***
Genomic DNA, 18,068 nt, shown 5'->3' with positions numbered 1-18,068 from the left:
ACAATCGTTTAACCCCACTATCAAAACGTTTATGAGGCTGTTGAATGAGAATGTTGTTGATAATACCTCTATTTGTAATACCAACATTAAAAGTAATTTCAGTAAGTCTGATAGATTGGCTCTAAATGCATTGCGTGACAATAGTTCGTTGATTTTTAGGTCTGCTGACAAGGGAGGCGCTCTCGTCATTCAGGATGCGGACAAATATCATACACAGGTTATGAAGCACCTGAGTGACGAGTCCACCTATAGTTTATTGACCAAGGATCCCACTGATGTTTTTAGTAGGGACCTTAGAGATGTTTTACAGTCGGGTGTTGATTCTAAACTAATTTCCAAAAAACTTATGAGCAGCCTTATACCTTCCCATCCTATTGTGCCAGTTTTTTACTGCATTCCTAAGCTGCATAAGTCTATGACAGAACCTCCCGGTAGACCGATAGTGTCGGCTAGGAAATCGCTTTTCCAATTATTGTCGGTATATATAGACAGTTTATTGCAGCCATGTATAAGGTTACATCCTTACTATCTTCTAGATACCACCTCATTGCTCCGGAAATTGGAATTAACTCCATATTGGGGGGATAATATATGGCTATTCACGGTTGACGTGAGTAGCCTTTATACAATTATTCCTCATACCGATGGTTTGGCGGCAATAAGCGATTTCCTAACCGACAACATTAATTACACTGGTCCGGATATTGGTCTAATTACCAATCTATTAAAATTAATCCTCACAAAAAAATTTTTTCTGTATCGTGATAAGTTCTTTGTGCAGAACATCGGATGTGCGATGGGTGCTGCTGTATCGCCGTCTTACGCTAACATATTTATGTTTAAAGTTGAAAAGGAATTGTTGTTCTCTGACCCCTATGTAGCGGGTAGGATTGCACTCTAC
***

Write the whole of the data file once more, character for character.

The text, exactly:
Genomic DNA, 18,068 nt, shown 5'->3' with positions numbered 1-18,068 from the left:
ACAATCGTTTAACCCCACTATCAAAACGTTTATGAGGCTGTTGAATGAGAATGTTGTTGATAATACCTCTATTTGTAATACCAACATTAAAAGTAATTTCAGTAAGTCTGATAGATTGGCTCTAAATGCATTGCGTGACAATAGTTCGTTGATTTTTAGGTCTGCTGACAAGGGAGGCGCTCTCGTCATTCAGGATGCGGACAAATATCATACACAGGTTATGAAGCACCTGAGTGACGAGTCCACCTATAGTTTATTGACCAAGGATCCCACTGATGTTTTTAGTAGGGACCTTAGAGATGTTTTACAGTCGGGTGTTGATTCTAAACTAATTTCCAAAAAACTTATGAGCAGCCTTATACCTTCCCATCCTATTGTGCCAGTTTTTTACTGCATTCCTAAGCTGCATAAGTCTATGACAGAACCTCCCGGTAGACCGATAGTGTCGGCTAGGAAATCGCTTTTCCAATTATTGTCGGTATATATAGACAGTTTATTGCAGCCATGTATAAGGTTACATCCTTACTATCTTCTAGATACCACCTCATTGCTCCGGAAATTGGAATTAACTCCATATTGGGGGGATAATATATGGCTATTCACGGTTGACGTGAGTAGCCTTTATACAATTATTCCTCATACCGATGGTTTGGCGGCAATAAGCGATTTCCTAACCGACAACATTAATTACACTGGTCCGGATATTGGTCTAATTACCAATCTATTAAAATTAATCCTCACAAAAAAATTTTTTCTGTATCGTGATAAGTTCTTTGTGCAGAACATCGGATGTGCGATGGGTGCTGCTGTATCGCCGTCTTACGCTAACATATTTATGTTTAAAGTTGAAAAGGAATTGTTGTTCTCTGACCCCTATGTAGCGGGTAGGATTGCACTCTAC